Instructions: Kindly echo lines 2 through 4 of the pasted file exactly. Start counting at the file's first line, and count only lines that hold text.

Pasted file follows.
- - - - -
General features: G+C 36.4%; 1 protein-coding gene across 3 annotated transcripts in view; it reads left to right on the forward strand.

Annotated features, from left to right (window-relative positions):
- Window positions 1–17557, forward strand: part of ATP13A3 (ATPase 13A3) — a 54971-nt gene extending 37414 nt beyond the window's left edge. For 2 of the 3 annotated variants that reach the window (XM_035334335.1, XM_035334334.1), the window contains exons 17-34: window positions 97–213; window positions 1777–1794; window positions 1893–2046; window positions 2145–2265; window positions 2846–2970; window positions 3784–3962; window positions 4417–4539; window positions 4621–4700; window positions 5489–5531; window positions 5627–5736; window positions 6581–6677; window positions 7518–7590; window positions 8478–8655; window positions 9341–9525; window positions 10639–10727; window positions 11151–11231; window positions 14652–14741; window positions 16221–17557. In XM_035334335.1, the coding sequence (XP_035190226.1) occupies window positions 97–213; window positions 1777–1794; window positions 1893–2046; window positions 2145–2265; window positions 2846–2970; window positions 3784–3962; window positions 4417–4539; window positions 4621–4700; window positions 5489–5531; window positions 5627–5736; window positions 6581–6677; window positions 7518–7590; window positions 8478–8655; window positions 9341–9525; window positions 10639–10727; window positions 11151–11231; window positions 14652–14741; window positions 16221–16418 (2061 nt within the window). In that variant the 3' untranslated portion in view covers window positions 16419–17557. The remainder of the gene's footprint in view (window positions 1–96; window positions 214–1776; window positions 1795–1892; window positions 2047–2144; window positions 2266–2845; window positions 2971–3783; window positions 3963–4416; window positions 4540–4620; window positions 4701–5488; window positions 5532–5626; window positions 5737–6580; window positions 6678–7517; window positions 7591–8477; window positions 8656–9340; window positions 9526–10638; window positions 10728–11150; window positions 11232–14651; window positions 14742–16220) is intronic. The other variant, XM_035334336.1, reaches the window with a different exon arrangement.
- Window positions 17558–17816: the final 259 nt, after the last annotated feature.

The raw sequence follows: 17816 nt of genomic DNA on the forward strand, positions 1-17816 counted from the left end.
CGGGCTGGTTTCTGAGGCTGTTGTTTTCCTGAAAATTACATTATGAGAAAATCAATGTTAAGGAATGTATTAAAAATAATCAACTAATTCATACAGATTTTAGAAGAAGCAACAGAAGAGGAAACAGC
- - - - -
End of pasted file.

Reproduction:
Annotated features, from left to right (window-relative positions):
- Window positions 1–17557, forward strand: part of ATP13A3 (ATPase 13A3) — a 54971-nt gene extending 37414 nt beyond the window's left edge. For 2 of the 3 annotated variants that reach the window (XM_035334335.1, XM_035334334.1), the window contains exons 17-34: window positions 97–213; window positions 1777–1794; window positions 1893–2046; window positions 2145–2265; window positions 2846–2970; window positions 3784–3962; window positions 4417–4539; window positions 4621–4700; window positions 5489–5531; window positions 5627–5736; window positions 6581–6677; window positions 7518–7590; window positions 8478–8655; window positions 9341–9525; window positions 10639–10727; window positions 11151–11231; window positions 14652–14741; window positions 16221–17557. In XM_035334335.1, the coding sequence (XP_035190226.1) occupies window positions 97–213; window positions 1777–1794; window positions 1893–2046; window positions 2145–2265; window positions 2846–2970; window positions 3784–3962; window positions 4417–4539; window positions 4621–4700; window positions 5489–5531; window positions 5627–5736; window positions 6581–6677; window positions 7518–7590; window positions 8478–8655; window positions 9341–9525; window positions 10639–10727; window positions 11151–11231; window positions 14652–14741; window positions 16221–16418 (2061 nt within the window). In that variant the 3' untranslated portion in view covers window positions 16419–17557. The remainder of the gene's footprint in view (window positions 1–96; window positions 214–1776; window positions 1795–1892; window positions 2047–2144; window positions 2266–2845; window positions 2971–3783; window positions 3963–4416; window positions 4540–4620; window positions 4701–5488; window positions 5532–5626; window positions 5737–6580; window positions 6678–7517; window positions 7591–8477; window positions 8656–9340; window positions 9526–10638; window positions 10728–11150; window positions 11232–14651; window positions 14742–16220) is intronic. The other variant, XM_035334336.1, reaches the window with a different exon arrangement.
- Window positions 17558–17816: the final 259 nt, after the last annotated feature.